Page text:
Search Images Maps Play YouTube News Gmail Drive More »
Sign in
Screen reader users: click this link for accessible mode. Accessible mode has the same essential features but works better with your reader.


  1. Advanced Patent Search
Publication numberUS5313127 A
Publication typeGrant
Application numberUS 08/014,217
Publication dateMay 17, 1994
Filing dateFeb 5, 1993
Priority dateFeb 5, 1993
Fee statusLapsed
Also published asEP0609873A2, EP0609873A3
Publication number014217, 08014217, US 5313127 A, US 5313127A, US-A-5313127, US5313127 A, US5313127A
InventorsThomas J. Danley, Charles A. Rey
Original AssigneeIntersonics, Inc.
Export CitationBiBTeX, EndNote, RefMan
External Links: USPTO, USPTO Assignment, Espacenet
Moving magnet motor
US 5313127 A
A motor includes a permanent magnet rotor having opposed magnetic poles supported for rotation about an axis. A stator surrounds the rotor and consists of conductors extending parallel and uniformly around the rotor axis, in order to provide a uniform current sheet and a constant force per unit current acting on the rotor.
Previous page
Next page
We claim:
1. An electric motor having limited rotation, said motor comprising a rotor comprising a permanent magnet with opposite poles, said rotor being rotatable about an axis, a coil around said rotor and coextensive therewith, said coil comprising a pair of spaced coil portions in opposition to the poles of said magnet and having a plurality of conductors extending substantially radially uniformly and in parallel with the axis of the rotor, means for supplying said coil portions with current, said coil being wired such that current moves in one direction in one of said portions while moving in the opposite direction in the other of said portions, said coil portions providing substantially uniform axial current sheets relative to said rotor and providing a constant torque per unit of current, and a continuous magnetic return structure around said coil.
2. The electric motor of claim 1 additionally comprising sound radiating means, means for connecting said rotor to said sound radiating means, and wherein said means for supplying said coil portions with current comprises an audio signal.
3. The electric motor of claim 1 wherein an output shaft is connected to said rotor, and a vane means is connected to said shaft for producing sound.
4. The electric motor of claim 1 wherein said magnetic return structure comprises a plurality of stacked plates having an aperture therein for receipt of said coil.
5. An electromechanical transducer having a rotor rotatable about an axis and a stator, said rotor comprising a permanent magnet having a pole, said stator comprising coil means for providing a current sheet in opposition to said pole, said current sheet extending uniformly partially around the axis of said rotor and parallel thereto, and means for providing current to said sheet in a direction parallel to said axis, said coil means exerting a force on said rotor in a direction perpendicular to the direction of said current.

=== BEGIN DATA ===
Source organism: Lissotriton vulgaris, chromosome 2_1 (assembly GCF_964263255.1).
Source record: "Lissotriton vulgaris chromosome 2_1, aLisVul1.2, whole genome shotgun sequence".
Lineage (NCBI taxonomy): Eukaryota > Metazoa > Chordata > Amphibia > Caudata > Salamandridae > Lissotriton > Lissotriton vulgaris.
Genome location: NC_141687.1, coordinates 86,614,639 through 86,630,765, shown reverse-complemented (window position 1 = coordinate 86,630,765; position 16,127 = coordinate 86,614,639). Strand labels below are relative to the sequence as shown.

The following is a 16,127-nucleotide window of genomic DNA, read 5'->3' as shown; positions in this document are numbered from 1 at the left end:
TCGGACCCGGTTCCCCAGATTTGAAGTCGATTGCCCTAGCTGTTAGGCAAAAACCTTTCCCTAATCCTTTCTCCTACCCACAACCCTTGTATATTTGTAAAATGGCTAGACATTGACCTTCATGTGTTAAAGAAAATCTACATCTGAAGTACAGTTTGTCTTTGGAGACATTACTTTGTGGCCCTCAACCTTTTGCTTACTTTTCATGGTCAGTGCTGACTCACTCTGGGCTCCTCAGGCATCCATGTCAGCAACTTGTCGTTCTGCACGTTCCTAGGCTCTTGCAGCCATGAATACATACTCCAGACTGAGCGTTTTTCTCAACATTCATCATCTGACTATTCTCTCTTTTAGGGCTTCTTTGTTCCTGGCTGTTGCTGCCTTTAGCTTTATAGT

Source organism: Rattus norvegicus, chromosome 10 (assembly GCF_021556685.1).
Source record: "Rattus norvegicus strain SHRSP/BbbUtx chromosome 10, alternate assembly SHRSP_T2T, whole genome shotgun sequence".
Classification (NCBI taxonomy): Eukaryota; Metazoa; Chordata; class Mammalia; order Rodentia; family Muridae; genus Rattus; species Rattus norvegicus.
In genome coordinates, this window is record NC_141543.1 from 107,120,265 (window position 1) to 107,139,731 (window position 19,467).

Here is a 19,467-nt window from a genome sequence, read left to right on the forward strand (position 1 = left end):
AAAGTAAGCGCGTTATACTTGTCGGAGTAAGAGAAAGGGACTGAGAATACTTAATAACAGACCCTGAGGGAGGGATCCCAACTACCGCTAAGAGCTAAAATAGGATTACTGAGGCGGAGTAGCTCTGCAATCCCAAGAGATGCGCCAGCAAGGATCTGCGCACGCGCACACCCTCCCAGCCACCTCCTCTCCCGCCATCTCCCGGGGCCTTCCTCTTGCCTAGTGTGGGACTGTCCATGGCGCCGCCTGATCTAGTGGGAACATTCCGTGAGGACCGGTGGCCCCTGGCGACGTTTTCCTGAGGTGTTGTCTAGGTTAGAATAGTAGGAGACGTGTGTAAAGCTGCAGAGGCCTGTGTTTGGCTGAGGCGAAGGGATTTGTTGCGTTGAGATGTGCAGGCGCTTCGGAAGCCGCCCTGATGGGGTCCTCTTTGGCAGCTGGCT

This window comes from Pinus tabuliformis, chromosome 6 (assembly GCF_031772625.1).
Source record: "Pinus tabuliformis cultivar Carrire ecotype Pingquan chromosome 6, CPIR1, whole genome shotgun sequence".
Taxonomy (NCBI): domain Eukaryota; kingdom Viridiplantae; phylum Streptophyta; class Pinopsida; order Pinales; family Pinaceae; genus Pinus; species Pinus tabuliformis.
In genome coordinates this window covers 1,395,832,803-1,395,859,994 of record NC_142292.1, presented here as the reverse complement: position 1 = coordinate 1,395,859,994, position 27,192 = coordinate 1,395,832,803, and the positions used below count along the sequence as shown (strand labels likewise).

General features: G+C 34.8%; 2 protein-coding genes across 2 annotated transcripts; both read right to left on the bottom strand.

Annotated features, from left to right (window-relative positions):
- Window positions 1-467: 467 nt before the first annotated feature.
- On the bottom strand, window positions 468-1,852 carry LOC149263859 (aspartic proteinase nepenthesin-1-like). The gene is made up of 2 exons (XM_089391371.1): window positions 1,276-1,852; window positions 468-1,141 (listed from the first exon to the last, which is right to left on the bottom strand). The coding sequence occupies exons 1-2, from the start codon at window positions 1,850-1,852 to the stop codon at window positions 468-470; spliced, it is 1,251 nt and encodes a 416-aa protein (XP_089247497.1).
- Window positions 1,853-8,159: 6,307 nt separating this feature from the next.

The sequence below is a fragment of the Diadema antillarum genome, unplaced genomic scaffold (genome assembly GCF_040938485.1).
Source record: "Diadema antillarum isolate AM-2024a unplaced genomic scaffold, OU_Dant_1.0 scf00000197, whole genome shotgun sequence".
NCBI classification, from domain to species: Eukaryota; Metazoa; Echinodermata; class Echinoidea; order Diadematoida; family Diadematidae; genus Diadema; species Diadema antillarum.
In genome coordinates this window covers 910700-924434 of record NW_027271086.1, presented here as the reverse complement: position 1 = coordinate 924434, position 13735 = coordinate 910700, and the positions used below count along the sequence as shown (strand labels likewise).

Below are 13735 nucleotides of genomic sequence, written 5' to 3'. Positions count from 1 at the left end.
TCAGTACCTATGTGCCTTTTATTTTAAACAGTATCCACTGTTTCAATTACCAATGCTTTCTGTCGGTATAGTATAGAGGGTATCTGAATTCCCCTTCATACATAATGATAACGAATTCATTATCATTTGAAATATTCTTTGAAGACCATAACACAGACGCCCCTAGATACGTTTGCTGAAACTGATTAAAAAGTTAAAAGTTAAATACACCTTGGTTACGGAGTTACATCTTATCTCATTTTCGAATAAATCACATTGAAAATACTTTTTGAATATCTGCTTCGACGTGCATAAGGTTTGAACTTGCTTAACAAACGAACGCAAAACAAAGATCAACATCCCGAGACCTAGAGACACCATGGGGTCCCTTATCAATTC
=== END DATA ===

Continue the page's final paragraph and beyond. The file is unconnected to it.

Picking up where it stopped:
6. The transducer of claim 5 wherein said means for supplying current comprises an audio signal, and means connected to said rotor for radiating sound.
7. The transducer of claim 6 wherein the means for radiating sound comprises a rotary vane.

This invention relates to a transducer motor having a rotor comprising a permanent dipole magnet and a stator comprising coils wound in a particular fashion to interact with the magnet.

Several proposals have been made to use rotary motors to drive the radiator of a transducer or loudspeaker. This is in contrast to conventional loudspeakers having linear drives, in which a cylindrical voice coil is suspended around its axis between the poles of a magnet and is axially movable along the axis to a limited extent.

In U.S. Pat. No. 4,763,358, the rotary shaft of a motor is connected directly to a vane and enclosed within a baffled enclosure. The motor employed is of the commutated type, in which the current in the coil of the rotor is switched to the active portion of the coil as it rotates. As a result, the force per unit current on the shaft remains constant, irrespective of the rotary position or degree of rotation of the shaft.

Another loudspeaker driven by a motor is described in U.S. Pat. No. 4,564,727. In this patent, the rotary motion of the shaft of a commutated motor is converted to linear motion and is used to drive the radiator of the speaker.

The use of rotary motors to drive loudspeakers offers numerous improvement over conventional drives. Rotary motors are generally more efficient, may have an unlimited degree of movement, and, with commutation, can provide a constant force per unit of current. Linear drives of conventional voice coil speakers are limited by the mass of the moving coil, limited excursion, maximum available magnet strength, and the like. On the other hand, conventional commutated rotary motors are relatively complicated in design and expensive to produce, and also may have limited velocity and acceleration values.


In accordance with the present invention, a rotary permanent magnet motor is provided, having a permanent magnet as the rotor, rotating around an axis. A stator, comprising a coil, carrying an audio or other control signal, is provided in a spaced location from the rotor. The conductors or wires of the coil are arranged to run substantially parallel to the axis of the rotor, and the coils are arranged in two spaced portions surrounded by a continuous iron magnetic return yoke. The magnet poles are in opposition to active portions of the coil portions.